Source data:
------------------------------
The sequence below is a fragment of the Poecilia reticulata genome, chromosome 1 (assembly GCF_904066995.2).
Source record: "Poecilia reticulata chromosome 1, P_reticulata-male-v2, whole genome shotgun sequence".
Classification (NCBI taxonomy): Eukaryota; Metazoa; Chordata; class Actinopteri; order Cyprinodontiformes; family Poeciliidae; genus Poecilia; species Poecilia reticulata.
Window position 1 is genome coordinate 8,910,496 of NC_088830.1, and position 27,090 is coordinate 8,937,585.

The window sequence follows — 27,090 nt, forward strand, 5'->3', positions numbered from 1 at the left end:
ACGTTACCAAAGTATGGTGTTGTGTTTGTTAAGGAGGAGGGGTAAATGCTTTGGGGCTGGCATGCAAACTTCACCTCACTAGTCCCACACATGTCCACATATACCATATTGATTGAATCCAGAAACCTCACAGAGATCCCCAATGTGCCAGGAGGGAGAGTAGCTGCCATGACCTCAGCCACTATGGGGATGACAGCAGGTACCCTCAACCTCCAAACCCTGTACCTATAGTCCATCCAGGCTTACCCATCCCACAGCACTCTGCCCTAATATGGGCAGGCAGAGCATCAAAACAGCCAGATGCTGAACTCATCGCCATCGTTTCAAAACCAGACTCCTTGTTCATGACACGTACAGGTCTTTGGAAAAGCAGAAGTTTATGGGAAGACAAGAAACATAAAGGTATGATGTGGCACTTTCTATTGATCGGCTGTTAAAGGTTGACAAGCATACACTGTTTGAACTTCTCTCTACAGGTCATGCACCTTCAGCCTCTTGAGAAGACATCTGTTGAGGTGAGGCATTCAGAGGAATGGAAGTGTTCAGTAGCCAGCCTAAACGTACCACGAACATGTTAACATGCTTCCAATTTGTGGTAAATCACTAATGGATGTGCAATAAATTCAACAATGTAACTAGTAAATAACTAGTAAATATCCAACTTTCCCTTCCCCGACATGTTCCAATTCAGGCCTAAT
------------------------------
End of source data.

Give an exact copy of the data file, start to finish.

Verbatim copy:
The sequence below is a fragment of the Poecilia reticulata genome, chromosome 1 (assembly GCF_904066995.2).
Source record: "Poecilia reticulata chromosome 1, P_reticulata-male-v2, whole genome shotgun sequence".
Classification (NCBI taxonomy): Eukaryota; Metazoa; Chordata; class Actinopteri; order Cyprinodontiformes; family Poeciliidae; genus Poecilia; species Poecilia reticulata.
Window position 1 is genome coordinate 8,910,496 of NC_088830.1, and position 27,090 is coordinate 8,937,585.

The window sequence follows — 27,090 nt, forward strand, 5'->3', positions numbered from 1 at the left end:
ACGTTACCAAAGTATGGTGTTGTGTTTGTTAAGGAGGAGGGGTAAATGCTTTGGGGCTGGCATGCAAACTTCACCTCACTAGTCCCACACATGTCCACATATACCATATTGATTGAATCCAGAAACCTCACAGAGATCCCCAATGTGCCAGGAGGGAGAGTAGCTGCCATGACCTCAGCCACTATGGGGATGACAGCAGGTACCCTCAACCTCCAAACCCTGTACCTATAGTCCATCCAGGCTTACCCATCCCACAGCACTCTGCCCTAATATGGGCAGGCAGAGCATCAAAACAGCCAGATGCTGAACTCATCGCCATCGTTTCAAAACCAGACTCCTTGTTCATGACACGTACAGGTCTTTGGAAAAGCAGAAGTTTATGGGAAGACAAGAAACATAAAGGTATGATGTGGCACTTTCTATTGATCGGCTGTTAAAGGTTGACAAGCATACACTGTTTGAACTTCTCTCTACAGGTCATGCACCTTCAGCCTCTTGAGAAGACATCTGTTGAGGTGAGGCATTCAGAGGAATGGAAGTGTTCAGTAGCCAGCCTAAACGTACCACGAACATGTTAACATGCTTCCAATTTGTGGTAAATCACTAATGGATGTGCAATAAATTCAACAATGTAACTAGTAAATAACTAGTAAATATCCAACTTTCCCTTCCCCGACATGTTCCAATTCAGGCCTAAT